Current CHSE Research Projects
Oregon CCO Evaluations
Like most states, Oregon has struggled to provide high-quality care to its Medicaid population in a cost-effective manner. In response, the state in 2012 launched an innovative and substantial restructuring of its Medicaid program, transitioning care into coordinated care organizations under a Section 1115 demonstration waiver. CCOs are regionally-based health care delivery networks that provide comprehensive physical, behavioral and dental health care to area Medicaid enrollees in exchange for capitated payments. The CCO "experiment" includes an agreement with the Centers for Medicare and Medicaid Services (CMS) in which CMS is providing $1.9 billion to Oregon to assist in its transition. In exchange, Oregon agreed to reduce its rate of spending growth by 2 percentage points without degrading the quality of care. If Oregon does not meet these benchmarks, it will lose hundreds of millions of dollars in payments from the federal government. Oregon is thus the first state to explicitly tackle the health care cost challenge with a global budget that specifically caps the rate of growth for its Medicaid program.
CHSE has received NIH, foundation, and philanthropic funding to assess the impact of the CCO transformation on cost and quality, to identify what works within the Oregon experiment, and to disseminate these findings locally and nationally. We are also the state's contractor for its formal summative Section 1115 waiver evaluation.
Dental Integration in Oregon Medicaid
"Bringing the mouth back into the body" is how dental researchers often describe the need for integrating oral health care with the other areas of health it affects. Oregon's Medicaid reforms took aim at the traditional divide between dentistry and other health services in 2014 by merging Medicaid's dental budget into the global health care budgets provided to Oregon's coordinated care organizations. In 2015, the state added two metrics for children's oral health services to the benchmarks CCOs must reach to earn quality incentives.
This evaluation project, sponsored by the Oregon Health Authority, assesses early changes in Medicaid recipients' dental care access and use. CHSE will analyze claims for 15 common dental procedures, comparing pre- and post-integration periods. The team will also examine changes in expenditures and in emergency-department visits for dental conditions. The project concludes in late 2016.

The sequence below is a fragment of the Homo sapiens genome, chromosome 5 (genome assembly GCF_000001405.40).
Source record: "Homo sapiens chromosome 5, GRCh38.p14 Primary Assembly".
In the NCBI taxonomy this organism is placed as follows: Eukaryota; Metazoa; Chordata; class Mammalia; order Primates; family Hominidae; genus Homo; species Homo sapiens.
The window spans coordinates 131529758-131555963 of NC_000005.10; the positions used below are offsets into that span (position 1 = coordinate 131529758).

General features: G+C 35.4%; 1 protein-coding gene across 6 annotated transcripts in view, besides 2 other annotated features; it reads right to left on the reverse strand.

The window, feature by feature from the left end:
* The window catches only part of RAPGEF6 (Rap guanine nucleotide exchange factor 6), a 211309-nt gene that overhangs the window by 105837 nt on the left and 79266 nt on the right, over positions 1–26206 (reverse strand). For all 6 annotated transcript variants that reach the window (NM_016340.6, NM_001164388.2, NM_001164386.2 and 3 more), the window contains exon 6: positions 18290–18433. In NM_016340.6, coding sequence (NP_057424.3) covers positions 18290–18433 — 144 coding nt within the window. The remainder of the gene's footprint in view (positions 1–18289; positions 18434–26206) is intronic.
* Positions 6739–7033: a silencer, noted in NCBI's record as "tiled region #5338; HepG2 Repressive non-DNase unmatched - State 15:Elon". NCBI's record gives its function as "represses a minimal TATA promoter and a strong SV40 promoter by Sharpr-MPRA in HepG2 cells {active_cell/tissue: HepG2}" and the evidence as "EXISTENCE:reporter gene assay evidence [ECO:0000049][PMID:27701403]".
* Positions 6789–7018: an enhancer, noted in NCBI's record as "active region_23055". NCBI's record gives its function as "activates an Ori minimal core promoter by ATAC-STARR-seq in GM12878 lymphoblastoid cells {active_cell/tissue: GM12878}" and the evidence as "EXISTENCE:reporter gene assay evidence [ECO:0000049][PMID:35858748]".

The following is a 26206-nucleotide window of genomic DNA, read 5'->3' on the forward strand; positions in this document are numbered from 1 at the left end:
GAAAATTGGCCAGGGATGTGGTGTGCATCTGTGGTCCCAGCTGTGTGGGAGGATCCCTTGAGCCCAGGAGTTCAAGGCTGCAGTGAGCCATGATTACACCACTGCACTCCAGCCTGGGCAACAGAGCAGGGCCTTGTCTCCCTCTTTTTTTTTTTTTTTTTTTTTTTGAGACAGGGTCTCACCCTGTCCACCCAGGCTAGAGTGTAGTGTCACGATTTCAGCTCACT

Researchers and analysts at CHSE use econometric and statistical methods to analyze hospital and provider data within OHSU. The goal of these efforts is to identify ways to improve the overall efficiency of the OHSU health care system. CHSE's Healthcare Team reviews hospital cost data to identify procedures with potential for delivery improvements. Our analysts work on an iterative basis with the relevant clinical teams, supply-chain technicians, and other stakeholders to analyze sources of variation and targets for improvement.
Multnomah County Health Chronic Disease Analysis
County health departments play an important role in reducing the burdens of chronic and communicable diseases and, like health systems, rely on data for designing effective programs. Multnomah County asked CHSE to examine Medicaid claims data on 11 common conditions to identify the most cost-effective prospects for associated public health interventions.
Behavioral Health Care Contracting in Idaho Medicaid
Outpatient behavioral health care for Idaho's Medicaid program is currentlycovered through managed care, while inpatient behavioral health care iscontracted separately. Would integratingthe two work better? Using three yearsof claims data, CHSE is analyzing the opportunities and risks involved in a newcontracting approach, including impacts on hospital admissions,behavioral-health-related emergency department visits, continuum of care, andcoordination of inpatient/outpatient services.
Medicare home health care
Economic theory suggests that marketplace actors will respond to new incentives by altering their behavior to maximize profit. CHSE will test how well this theory applies to home health care in this study of how agencies responded to the 2000 introduction of Medicare’s Prospective Payment System. Using Medicare claims, CHSE is exploring the extent to which home health agencies strategically changed service patterns to increase their profit margins, how market structures such as competition rates affect these behaviors, and how cost and quality of patient care may have changed.
In addition to our own research, CHSE collaborates on projects with colleagues in other OHSU centers and departments, sharing methodological and analytic expertise.